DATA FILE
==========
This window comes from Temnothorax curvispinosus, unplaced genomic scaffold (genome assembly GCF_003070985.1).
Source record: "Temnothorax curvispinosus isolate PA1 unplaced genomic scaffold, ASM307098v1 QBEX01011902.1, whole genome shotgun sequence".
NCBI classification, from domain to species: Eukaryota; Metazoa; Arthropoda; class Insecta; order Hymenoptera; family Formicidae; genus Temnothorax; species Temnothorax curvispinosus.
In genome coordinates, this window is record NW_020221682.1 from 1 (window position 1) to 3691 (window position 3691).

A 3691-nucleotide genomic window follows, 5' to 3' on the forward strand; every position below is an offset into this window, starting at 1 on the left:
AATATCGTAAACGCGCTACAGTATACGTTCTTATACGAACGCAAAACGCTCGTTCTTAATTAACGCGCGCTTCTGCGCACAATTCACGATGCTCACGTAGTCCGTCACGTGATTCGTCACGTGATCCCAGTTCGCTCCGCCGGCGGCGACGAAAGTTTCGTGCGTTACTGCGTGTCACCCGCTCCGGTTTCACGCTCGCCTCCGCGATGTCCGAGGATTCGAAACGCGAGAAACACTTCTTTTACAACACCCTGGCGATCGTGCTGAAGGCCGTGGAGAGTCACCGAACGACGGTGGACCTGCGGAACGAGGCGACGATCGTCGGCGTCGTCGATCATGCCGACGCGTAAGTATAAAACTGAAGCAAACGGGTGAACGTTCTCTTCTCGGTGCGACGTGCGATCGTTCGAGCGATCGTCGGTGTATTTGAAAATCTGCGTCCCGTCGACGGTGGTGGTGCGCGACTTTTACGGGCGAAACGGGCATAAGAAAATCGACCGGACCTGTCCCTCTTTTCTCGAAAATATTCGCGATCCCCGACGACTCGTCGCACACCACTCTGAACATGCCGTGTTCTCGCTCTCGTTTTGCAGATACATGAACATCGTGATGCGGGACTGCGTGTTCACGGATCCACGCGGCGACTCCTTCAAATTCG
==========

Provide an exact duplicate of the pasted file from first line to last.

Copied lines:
This window comes from Temnothorax curvispinosus, unplaced genomic scaffold (genome assembly GCF_003070985.1).
Source record: "Temnothorax curvispinosus isolate PA1 unplaced genomic scaffold, ASM307098v1 QBEX01011902.1, whole genome shotgun sequence".
NCBI classification, from domain to species: Eukaryota; Metazoa; Arthropoda; class Insecta; order Hymenoptera; family Formicidae; genus Temnothorax; species Temnothorax curvispinosus.
In genome coordinates, this window is record NW_020221682.1 from 1 (window position 1) to 3691 (window position 3691).

A 3691-nucleotide genomic window follows, 5' to 3' on the forward strand; every position below is an offset into this window, starting at 1 on the left:
AATATCGTAAACGCGCTACAGTATACGTTCTTATACGAACGCAAAACGCTCGTTCTTAATTAACGCGCGCTTCTGCGCACAATTCACGATGCTCACGTAGTCCGTCACGTGATTCGTCACGTGATCCCAGTTCGCTCCGCCGGCGGCGACGAAAGTTTCGTGCGTTACTGCGTGTCACCCGCTCCGGTTTCACGCTCGCCTCCGCGATGTCCGAGGATTCGAAACGCGAGAAACACTTCTTTTACAACACCCTGGCGATCGTGCTGAAGGCCGTGGAGAGTCACCGAACGACGGTGGACCTGCGGAACGAGGCGACGATCGTCGGCGTCGTCGATCATGCCGACGCGTAAGTATAAAACTGAAGCAAACGGGTGAACGTTCTCTTCTCGGTGCGACGTGCGATCGTTCGAGCGATCGTCGGTGTATTTGAAAATCTGCGTCCCGTCGACGGTGGTGGTGCGCGACTTTTACGGGCGAAACGGGCATAAGAAAATCGACCGGACCTGTCCCTCTTTTCTCGAAAATATTCGCGATCCCCGACGACTCGTCGCACACCACTCTGAACATGCCGTGTTCTCGCTCTCGTTTTGCAGATACATGAACATCGTGATGCGGGACTGCGTGTTCACGGATCCACGCGGCGACTCCTTCAAATTCG